Thankfully, in many school districts, a child with a diagnosed learning disability will be accommodated for his or her unique learning needs. But many “gifted” children also have unique learning needs, and they are far less likely to find support.

What should gifted programs do? They are supposed to encourage a growth mindset for kids who learn easily, put children with their intellectual peers, not just age peers, and create their own versions of Individual Education Plans (IEPs) for children who may learn at a different pace, think in a different way, and struggle with asynchronous development.

The debate about gifted education suffers because there is no distinction between a high-achieving student and a gifted student. They are not always the same. A high-achieving student, gifted or not, can generally function in a mainstream environment. But some gifted learners are low achievers, or have disabilities such as ADHD or dyslexia in addition to their gifts (these students are often described as twice-exceptional). They may have overexcitabilities (OEs) or low executive functioning skills. And they may only choose to use their “gifts” on subjects that interest them, even if it is something as esoteric as the mating rituals of birds.

Certainly, not all smart kids need special attention. One young relative is thriving with her age group even if technically she could be one or two grade levels ahead. Her parents believe the social and group dynamics of her schooling are more important than maximizing her academic potential, and so far, with the addition of slightly more challenging work, their assumptions have borne out. But would that apply to a gifted learner with emotional problems? How about to a child who is four or more grade levels ahead?

The word “gifted” unfortunately is loaded. It does not necessary mean “better than.” It means the child needs academic support, for whatever reason.

This Is Why People Homeschool

Of course, that’s all in an ideal world. In reality, many gifted programs are no more than a 30-minute pull-out class weekly—or monthly—with a few puzzles and games. The identification of gifted students is also problematic. At times, they are achievement tests, not aptitude tests.

Some gifted children are also at a disadvantage when taking popular screening tests such as the CogAT and the OLSAT, because the group format and untrained proctors cannot adapt to quirks such as taking questions too literally. Finally, the identification process often leaves minority and disadvantaged students behind.

Therefore, most parents of gifted children do not have access to a quality specialized program. When you hear their unfiltered thoughts on the subject (just peruse forums for parents of prodigiously gifted children) you’ll find common themes of the type of education they’d like to encounter for their children:

  • A play-based education that allows a child to explore and have fun learning.
  • Meeting the children where they are: giving them challenging work if that’s what they want and giving grace if they slow their pace.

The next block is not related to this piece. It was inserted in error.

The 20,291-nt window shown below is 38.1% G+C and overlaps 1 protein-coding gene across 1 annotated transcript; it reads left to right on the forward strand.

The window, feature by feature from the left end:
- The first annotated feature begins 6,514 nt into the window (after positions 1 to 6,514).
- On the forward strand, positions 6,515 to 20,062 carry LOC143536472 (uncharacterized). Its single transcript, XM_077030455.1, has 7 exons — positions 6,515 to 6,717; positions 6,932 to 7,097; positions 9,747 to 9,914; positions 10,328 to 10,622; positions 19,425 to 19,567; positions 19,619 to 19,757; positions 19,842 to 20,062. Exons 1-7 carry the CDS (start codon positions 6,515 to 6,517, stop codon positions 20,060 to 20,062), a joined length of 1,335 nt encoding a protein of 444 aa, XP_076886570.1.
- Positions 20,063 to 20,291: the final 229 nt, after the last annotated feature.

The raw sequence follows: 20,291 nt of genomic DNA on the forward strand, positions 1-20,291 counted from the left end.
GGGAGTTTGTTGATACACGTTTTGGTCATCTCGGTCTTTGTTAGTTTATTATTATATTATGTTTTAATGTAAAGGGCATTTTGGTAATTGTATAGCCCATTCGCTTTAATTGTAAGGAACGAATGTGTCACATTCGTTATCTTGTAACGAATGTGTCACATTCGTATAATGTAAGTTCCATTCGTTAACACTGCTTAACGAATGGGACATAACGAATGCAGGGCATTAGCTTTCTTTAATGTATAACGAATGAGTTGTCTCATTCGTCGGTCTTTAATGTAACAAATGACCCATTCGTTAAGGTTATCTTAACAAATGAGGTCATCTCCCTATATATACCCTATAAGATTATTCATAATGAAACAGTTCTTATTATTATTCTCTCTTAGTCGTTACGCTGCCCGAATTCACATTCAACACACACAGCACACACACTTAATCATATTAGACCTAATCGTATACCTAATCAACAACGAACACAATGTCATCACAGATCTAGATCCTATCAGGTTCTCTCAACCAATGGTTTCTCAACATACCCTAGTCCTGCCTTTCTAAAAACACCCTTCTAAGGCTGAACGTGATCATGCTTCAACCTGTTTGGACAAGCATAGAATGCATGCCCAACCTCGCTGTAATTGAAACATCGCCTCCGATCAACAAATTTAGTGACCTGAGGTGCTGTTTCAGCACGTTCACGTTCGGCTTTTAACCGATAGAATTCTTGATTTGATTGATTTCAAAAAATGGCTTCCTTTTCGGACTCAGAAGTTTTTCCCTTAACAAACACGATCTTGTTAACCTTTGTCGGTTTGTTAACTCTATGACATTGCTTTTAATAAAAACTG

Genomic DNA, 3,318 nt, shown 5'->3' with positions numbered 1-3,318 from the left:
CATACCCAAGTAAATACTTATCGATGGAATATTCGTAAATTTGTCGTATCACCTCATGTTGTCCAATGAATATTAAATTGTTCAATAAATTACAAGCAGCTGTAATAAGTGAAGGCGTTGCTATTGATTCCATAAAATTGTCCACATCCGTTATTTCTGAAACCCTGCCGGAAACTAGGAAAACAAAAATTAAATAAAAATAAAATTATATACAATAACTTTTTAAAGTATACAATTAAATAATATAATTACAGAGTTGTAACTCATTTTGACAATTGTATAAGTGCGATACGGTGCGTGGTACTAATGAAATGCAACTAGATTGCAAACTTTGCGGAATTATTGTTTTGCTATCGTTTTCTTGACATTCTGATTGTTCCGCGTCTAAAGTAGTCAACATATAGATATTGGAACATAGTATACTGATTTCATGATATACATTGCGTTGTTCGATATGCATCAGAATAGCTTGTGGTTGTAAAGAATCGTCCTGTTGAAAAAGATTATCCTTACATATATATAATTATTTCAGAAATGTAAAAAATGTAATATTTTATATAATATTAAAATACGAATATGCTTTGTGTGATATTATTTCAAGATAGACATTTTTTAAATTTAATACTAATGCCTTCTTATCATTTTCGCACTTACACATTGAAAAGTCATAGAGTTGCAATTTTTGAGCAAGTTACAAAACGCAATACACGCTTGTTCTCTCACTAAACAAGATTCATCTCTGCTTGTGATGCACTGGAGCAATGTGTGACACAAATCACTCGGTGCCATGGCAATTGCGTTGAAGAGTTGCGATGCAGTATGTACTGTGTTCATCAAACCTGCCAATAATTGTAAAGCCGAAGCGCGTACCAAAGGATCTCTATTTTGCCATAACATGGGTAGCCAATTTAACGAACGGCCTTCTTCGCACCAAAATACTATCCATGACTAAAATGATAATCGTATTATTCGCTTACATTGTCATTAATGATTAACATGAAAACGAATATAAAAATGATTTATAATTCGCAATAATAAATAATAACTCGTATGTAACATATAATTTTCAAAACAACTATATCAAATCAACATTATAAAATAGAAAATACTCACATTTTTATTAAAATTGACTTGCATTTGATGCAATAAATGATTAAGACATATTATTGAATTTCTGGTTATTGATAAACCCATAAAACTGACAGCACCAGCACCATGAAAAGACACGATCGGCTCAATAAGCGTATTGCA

• Space to explore their interests.

Wouldn’t it be great if parents did not have to document and label their kids in order to get that sort of education? So much of the need for testing would be mitigated. Not all parents have to have some sort of confirmation that their child is “special”—they just need help getting their children what they need.

For many, the only reason testing is useful is precisely because traditional schooling is broken. The young relative I referenced earlier is in a public school that incorporates elements of play in the curriculum, but if she were in a true independent play-based school or homeschooled, none of the testing she underwent would have been necessary.

That type of education and the lack of formal identification that goes along with it has multiple additional benefits. A child does not feel the need to compare to peers. A child does not define himself or herself as smarter than others. And a child learns that the worth of a man is not determined by his intelligence.

In the end, many of the children we are speaking about will turn out okay, even if they may not achieve their potential, end up hating school, lose a growth mindset, or their parents have misguided priorities. But again, in a perfect world, gifted programs would identify students with actual needs. All the labeling and jockeying for identification and special services among the chattering classes in the end is likely for naught, but the subsequent backlash against services for students with asynchronous development will hurt the ones who most need the leg up a good education would provide.

Jennifer Doverspike is a former counterterrorism intelligence analyst at the Department of Defense. Jennifer received a joint bachelors and masters degree in foreign service from Georgetown University. She lives in Tulsa, Oklahoma with her husband and their three young children. Follow her on Twitter, @SixFortyNine1.